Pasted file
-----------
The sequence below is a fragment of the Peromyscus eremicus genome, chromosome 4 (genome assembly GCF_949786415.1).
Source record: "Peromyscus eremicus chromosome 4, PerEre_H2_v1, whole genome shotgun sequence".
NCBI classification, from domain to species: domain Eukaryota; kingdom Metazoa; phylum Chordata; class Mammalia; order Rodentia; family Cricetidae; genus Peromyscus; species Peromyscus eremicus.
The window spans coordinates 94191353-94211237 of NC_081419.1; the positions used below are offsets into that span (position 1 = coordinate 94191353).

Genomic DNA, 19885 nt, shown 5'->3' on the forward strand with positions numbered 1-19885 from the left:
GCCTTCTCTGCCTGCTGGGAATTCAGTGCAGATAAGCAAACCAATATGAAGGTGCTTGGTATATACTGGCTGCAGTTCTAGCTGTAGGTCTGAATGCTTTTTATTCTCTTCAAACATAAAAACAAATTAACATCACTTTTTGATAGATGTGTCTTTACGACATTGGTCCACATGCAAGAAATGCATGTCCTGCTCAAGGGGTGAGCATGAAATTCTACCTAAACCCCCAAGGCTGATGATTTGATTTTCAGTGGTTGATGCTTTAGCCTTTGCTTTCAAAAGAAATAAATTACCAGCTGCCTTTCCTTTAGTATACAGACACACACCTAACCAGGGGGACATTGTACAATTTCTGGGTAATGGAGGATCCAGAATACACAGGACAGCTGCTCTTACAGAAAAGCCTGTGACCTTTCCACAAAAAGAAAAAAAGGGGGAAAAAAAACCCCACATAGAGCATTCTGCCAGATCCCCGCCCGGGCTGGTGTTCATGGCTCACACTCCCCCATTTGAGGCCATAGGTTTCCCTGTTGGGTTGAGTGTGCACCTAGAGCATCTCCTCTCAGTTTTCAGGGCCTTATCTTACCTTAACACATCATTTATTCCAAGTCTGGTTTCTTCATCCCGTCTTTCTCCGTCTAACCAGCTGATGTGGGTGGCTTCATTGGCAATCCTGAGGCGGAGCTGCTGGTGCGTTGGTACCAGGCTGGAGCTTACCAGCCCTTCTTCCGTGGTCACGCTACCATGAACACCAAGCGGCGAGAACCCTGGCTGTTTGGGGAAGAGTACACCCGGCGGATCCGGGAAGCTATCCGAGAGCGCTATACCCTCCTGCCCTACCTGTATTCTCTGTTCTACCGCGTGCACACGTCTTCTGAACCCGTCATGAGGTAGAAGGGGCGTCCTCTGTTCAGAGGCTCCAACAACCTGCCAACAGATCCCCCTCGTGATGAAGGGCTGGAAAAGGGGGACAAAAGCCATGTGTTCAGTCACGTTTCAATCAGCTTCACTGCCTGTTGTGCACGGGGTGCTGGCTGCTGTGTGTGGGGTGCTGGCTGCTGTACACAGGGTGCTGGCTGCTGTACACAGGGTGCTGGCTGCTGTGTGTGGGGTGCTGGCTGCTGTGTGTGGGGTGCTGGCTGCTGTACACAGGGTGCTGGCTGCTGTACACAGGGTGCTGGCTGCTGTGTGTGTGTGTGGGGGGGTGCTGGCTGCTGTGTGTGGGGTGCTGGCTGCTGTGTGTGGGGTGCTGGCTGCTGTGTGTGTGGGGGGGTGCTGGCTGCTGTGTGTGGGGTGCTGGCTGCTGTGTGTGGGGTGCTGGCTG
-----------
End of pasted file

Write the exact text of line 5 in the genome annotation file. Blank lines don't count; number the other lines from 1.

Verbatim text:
Genomic DNA, 19885 nt, shown 5'->3' on the forward strand with positions numbered 1-19885 from the left: